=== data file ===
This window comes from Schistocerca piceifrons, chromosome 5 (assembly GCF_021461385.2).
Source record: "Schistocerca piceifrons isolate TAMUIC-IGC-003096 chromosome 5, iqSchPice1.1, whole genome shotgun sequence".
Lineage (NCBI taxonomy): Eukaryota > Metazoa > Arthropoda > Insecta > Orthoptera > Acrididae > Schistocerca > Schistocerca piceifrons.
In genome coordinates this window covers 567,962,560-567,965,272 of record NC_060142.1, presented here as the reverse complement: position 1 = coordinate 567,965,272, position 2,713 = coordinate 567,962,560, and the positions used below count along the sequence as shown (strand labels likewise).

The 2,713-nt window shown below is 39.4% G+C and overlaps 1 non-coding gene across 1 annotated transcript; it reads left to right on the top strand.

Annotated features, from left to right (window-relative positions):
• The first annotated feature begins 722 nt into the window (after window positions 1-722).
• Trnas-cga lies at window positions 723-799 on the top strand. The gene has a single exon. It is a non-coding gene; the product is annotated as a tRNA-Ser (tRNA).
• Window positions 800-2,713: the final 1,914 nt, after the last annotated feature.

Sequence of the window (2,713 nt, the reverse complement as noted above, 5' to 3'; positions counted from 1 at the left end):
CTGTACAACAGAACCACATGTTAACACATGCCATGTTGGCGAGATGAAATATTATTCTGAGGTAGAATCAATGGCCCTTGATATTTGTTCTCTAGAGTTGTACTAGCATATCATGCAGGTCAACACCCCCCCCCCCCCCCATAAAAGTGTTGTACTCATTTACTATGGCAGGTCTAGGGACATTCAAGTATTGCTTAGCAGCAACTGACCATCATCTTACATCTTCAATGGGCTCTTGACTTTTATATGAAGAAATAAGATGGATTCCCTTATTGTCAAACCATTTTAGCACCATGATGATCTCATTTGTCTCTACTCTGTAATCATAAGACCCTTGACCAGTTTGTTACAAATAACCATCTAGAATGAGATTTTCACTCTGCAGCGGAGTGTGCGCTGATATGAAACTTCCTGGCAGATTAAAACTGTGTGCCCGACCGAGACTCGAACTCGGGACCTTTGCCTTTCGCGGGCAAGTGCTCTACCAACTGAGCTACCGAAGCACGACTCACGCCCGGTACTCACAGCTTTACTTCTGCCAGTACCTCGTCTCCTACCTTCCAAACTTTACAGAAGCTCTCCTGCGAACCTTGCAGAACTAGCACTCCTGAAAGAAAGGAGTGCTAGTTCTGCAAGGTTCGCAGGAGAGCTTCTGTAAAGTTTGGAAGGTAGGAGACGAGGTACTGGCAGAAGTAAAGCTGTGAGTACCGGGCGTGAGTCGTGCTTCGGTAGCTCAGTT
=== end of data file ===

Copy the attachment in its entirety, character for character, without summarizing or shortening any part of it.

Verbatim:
This window comes from Schistocerca piceifrons, chromosome 5 (assembly GCF_021461385.2).
Source record: "Schistocerca piceifrons isolate TAMUIC-IGC-003096 chromosome 5, iqSchPice1.1, whole genome shotgun sequence".
Lineage (NCBI taxonomy): Eukaryota > Metazoa > Arthropoda > Insecta > Orthoptera > Acrididae > Schistocerca > Schistocerca piceifrons.
In genome coordinates this window covers 567,962,560-567,965,272 of record NC_060142.1, presented here as the reverse complement: position 1 = coordinate 567,965,272, position 2,713 = coordinate 567,962,560, and the positions used below count along the sequence as shown (strand labels likewise).

The 2,713-nt window shown below is 39.4% G+C and overlaps 1 non-coding gene across 1 annotated transcript; it reads left to right on the top strand.

Annotated features, from left to right (window-relative positions):
• The first annotated feature begins 722 nt into the window (after window positions 1-722).
• Trnas-cga lies at window positions 723-799 on the top strand. The gene has a single exon. It is a non-coding gene; the product is annotated as a tRNA-Ser (tRNA).
• Window positions 800-2,713: the final 1,914 nt, after the last annotated feature.

Sequence of the window (2,713 nt, the reverse complement as noted above, 5' to 3'; positions counted from 1 at the left end):
CTGTACAACAGAACCACATGTTAACACATGCCATGTTGGCGAGATGAAATATTATTCTGAGGTAGAATCAATGGCCCTTGATATTTGTTCTCTAGAGTTGTACTAGCATATCATGCAGGTCAACACCCCCCCCCCCCCCCATAAAAGTGTTGTACTCATTTACTATGGCAGGTCTAGGGACATTCAAGTATTGCTTAGCAGCAACTGACCATCATCTTACATCTTCAATGGGCTCTTGACTTTTATATGAAGAAATAAGATGGATTCCCTTATTGTCAAACCATTTTAGCACCATGATGATCTCATTTGTCTCTACTCTGTAATCATAAGACCCTTGACCAGTTTGTTACAAATAACCATCTAGAATGAGATTTTCACTCTGCAGCGGAGTGTGCGCTGATATGAAACTTCCTGGCAGATTAAAACTGTGTGCCCGACCGAGACTCGAACTCGGGACCTTTGCCTTTCGCGGGCAAGTGCTCTACCAACTGAGCTACCGAAGCACGACTCACGCCCGGTACTCACAGCTTTACTTCTGCCAGTACCTCGTCTCCTACCTTCCAAACTTTACAGAAGCTCTCCTGCGAACCTTGCAGAACTAGCACTCCTGAAAGAAAGGAGTGCTAGTTCTGCAAGGTTCGCAGGAGAGCTTCTGTAAAGTTTGGAAGGTAGGAGACGAGGTACTGGCAGAAGTAAAGCTGTGAGTACCGGGCGTGAGTCGTGCTTCGGTAGCTCAGTT